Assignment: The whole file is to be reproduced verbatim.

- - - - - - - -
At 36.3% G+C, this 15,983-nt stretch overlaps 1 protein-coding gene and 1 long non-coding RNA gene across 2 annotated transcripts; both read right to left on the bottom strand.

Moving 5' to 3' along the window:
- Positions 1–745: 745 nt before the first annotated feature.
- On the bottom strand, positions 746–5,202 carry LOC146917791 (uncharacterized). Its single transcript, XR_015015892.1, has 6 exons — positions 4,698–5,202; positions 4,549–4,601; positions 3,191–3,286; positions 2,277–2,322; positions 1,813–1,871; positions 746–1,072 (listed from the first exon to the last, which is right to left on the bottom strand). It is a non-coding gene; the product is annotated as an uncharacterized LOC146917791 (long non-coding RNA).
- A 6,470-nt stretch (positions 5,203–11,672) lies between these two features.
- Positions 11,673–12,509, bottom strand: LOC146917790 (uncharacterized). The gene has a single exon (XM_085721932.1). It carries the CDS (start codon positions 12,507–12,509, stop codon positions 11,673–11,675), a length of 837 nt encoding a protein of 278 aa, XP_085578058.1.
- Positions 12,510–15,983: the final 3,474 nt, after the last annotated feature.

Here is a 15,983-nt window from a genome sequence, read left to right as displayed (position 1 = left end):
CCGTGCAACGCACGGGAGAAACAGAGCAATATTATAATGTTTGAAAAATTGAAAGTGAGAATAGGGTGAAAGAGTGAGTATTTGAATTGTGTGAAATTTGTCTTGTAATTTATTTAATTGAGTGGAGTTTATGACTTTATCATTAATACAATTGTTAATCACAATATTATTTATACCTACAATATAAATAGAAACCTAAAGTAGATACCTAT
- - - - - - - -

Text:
At 36.3% G+C, this 15,983-nt stretch overlaps 1 protein-coding gene and 1 long non-coding RNA gene across 2 annotated transcripts; both read right to left on the bottom strand.

Moving 5' to 3' along the window:
- Positions 1–745: 745 nt before the first annotated feature.
- On the bottom strand, positions 746–5,202 carry LOC146917791 (uncharacterized). Its single transcript, XR_015015892.1, has 6 exons — positions 4,698–5,202; positions 4,549–4,601; positions 3,191–3,286; positions 2,277–2,322; positions 1,813–1,871; positions 746–1,072 (listed from the first exon to the last, which is right to left on the bottom strand). It is a non-coding gene; the product is annotated as an uncharacterized LOC146917791 (long non-coding RNA).
- A 6,470-nt stretch (positions 5,203–11,672) lies between these two features.
- Positions 11,673–12,509, bottom strand: LOC146917790 (uncharacterized). The gene has a single exon (XM_085721932.1). It carries the CDS (start codon positions 12,507–12,509, stop codon positions 11,673–11,675), a length of 837 nt encoding a protein of 278 aa, XP_085578058.1.
- Positions 12,510–15,983: the final 3,474 nt, after the last annotated feature.

Here is a 15,983-nt window from a genome sequence, read left to right as displayed (position 1 = left end):
CCGTGCAACGCACGGGAGAAACAGAGCAATATTATAATGTTTGAAAAATTGAAAGTGAGAATAGGGTGAAAGAGTGAGTATTTGAATTGTGTGAAATTTGTCTTGTAATTTATTTAATTGAGTGGAGTTTATGACTTTATCATTAATACAATTGTTAATCACAATATTATTTATACCTACAATATAAATAGAAACCTAAAGTAGATACCTAT